Friday, March 30, 2007

Strange and funny like

We have a small police chowki inside our colony. (How imperial that sounds - our colony.) The most action I have seen there are the Nirula delivery guys carrying boxes of pizzas inside, some scuffle for change and such like.

Otherwise, the place is just a landmark for me to locate the lane that leads home. Despite that, I get lost every single time I enter the colony, but that’s another story. (I am stupid - that’s the story.)

So, last evening, as I ambled along a dark, leafy lane, two guys on a motorcycle approached me.

‘Where is C-65?’, one of them asked politely.

‘I don’t know’, I replied. ‘But there’s the police station right there. You can ask there’, I volunteered, all in the spirit of co-operative humanity.

The guy is silent for a while. As I continued my amble, he called me again, ‘Madam, one minute....’

Madam waited.

The guy took off his helmet and asked me quite earnestly, ‘Did I misbehave with you or anything? Why did you tell me to go to the police station?’

Now madam is jolted. I tried to assuage him. ‘No, no, nothing like that. I just thought they would know where the house is, that’s all....’

He wasn’t listening to me but apologizing in a flurry. ‘I am sorry if there was any badtameezi, madam, but I only wanted to know....’

I didn’t quite know how to respond. I tried to calm him down and told him he was far from ill-mannered, etc. but he went on and on. His partner had gone off on a separate expedition to find out where C-65 was.

In the mean time, the Nirula delivery man, now on his way, happened to over hear our little rant of miscommunication.

Turned out, he was going to C-65 next and the guys could follow him if they wanted to.

I wonder if any of the Nirula snack was offered to the un-badtameez guy.

On another note, I saw a small bird shed purple droppings on the terrace.

A man’s mind, a bird’s tummy ... who knows what’s going on in there, right?

Wednesday, March 28, 2007

Strange things that tear me up

I got into a cycle rickshaw this morning. The rickshaw-wala was a familiar guy. He had dropped me to office a couple of times before. Middle-aged, tired face, thin body, wise eyes, and a sunny smile.

Today, he greeted me, cycled briskly so that I was at office in 15 minutes, instead of the usual 25, and wiped his forehead. As I paid him, he looked at me earnestly and a little shyly. Then he said, ‘Mujhe kal kaam tha. Main aapka kal se daily wait karoonga.’ (I had work yesterday. From tomorrow, I will wait daily for you.)

And he rode off.

Monday, March 26, 2007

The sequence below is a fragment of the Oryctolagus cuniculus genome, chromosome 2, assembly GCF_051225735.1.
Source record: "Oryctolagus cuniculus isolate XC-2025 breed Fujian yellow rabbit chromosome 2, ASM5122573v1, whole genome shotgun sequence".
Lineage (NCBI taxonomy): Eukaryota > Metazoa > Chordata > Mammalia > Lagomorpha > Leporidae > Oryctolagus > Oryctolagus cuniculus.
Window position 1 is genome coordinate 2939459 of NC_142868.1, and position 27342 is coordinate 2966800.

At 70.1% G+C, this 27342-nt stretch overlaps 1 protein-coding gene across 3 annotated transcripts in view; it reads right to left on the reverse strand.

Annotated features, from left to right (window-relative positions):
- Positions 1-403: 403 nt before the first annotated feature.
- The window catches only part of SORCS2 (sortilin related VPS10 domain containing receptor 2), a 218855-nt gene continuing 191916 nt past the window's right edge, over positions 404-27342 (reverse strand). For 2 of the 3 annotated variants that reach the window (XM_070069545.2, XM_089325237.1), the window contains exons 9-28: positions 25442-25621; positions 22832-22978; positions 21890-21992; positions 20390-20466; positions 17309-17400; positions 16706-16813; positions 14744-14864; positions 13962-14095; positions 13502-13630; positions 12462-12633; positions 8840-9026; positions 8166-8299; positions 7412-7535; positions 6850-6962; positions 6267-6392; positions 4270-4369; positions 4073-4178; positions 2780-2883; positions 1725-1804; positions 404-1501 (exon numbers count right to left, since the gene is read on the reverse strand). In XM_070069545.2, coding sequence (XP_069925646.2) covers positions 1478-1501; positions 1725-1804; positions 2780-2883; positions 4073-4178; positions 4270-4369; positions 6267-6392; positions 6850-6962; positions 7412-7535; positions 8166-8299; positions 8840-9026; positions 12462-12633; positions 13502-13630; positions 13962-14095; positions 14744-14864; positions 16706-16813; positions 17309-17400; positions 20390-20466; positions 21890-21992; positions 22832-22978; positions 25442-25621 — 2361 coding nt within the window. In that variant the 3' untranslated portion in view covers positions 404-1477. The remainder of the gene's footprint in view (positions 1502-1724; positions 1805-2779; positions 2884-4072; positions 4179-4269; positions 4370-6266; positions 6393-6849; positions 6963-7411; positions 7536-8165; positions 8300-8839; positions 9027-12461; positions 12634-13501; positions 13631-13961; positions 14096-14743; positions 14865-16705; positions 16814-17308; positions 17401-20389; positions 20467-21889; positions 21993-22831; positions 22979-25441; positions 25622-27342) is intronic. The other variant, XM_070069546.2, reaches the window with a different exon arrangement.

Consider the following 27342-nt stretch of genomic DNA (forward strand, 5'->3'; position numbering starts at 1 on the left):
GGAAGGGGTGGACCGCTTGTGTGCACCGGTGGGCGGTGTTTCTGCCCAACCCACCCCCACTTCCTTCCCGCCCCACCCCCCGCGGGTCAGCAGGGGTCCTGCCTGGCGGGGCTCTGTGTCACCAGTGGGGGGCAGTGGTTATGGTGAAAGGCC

Trivia(l) wondering

I was going through some material and came across this bit of information. There is a Command Line Interface command that gets you information about the system settings of a computer. (So, with this command you have access to the vital, heart-of-the-matter stuff.) The command is ‘/info/sys.’

I wonder if the software company is named after this command. If it is, I’ve made a pretty neat discovery.

Friday, March 23, 2007

Oh, that rain on the terrace! Oh, that terrace in the rain!

My office terrace is pretty humble to look at. One can imagine it to be the sullen backdrop of a withering Christmas tree - in the manner of some art-house film. It doesn’t have seats or shade, except the kind afforded by a vacant sky. But there is a slim roof above the threshold of the terrace. This is where smokers (the group that is constantly in need of ‘fresh’ air), slouch around, finding their own zones of comfort.

The last coffee break had me on the terrace, looking across at a grey-blue building. Colleagues who I haven’t met yet wondered why I was there, without a coffee or a cigarette in my hand. After all, what can you expect to see in Noida, right? Even if it is a view from the top.

But I like what I see. There are coarse squares of concrete, bricks, and walls. These enclose dry, parched earth, tufts of coarse grass, and emaciated, dusty trees. While other cities may be urban jungles, Noida still has the feel of an urban farmland.

Getting back to the coffee break. I was generally walking around on the terrace in the sun. It was so hot and bright that I could feel the skin on my nose start to peel off. But I’ve been so fed up of winter lately, that a little bit of extreme heat was quite welcome. I couldn’t really see anything without squinting though. Everything was just swathed in this searing, white, dusty coat.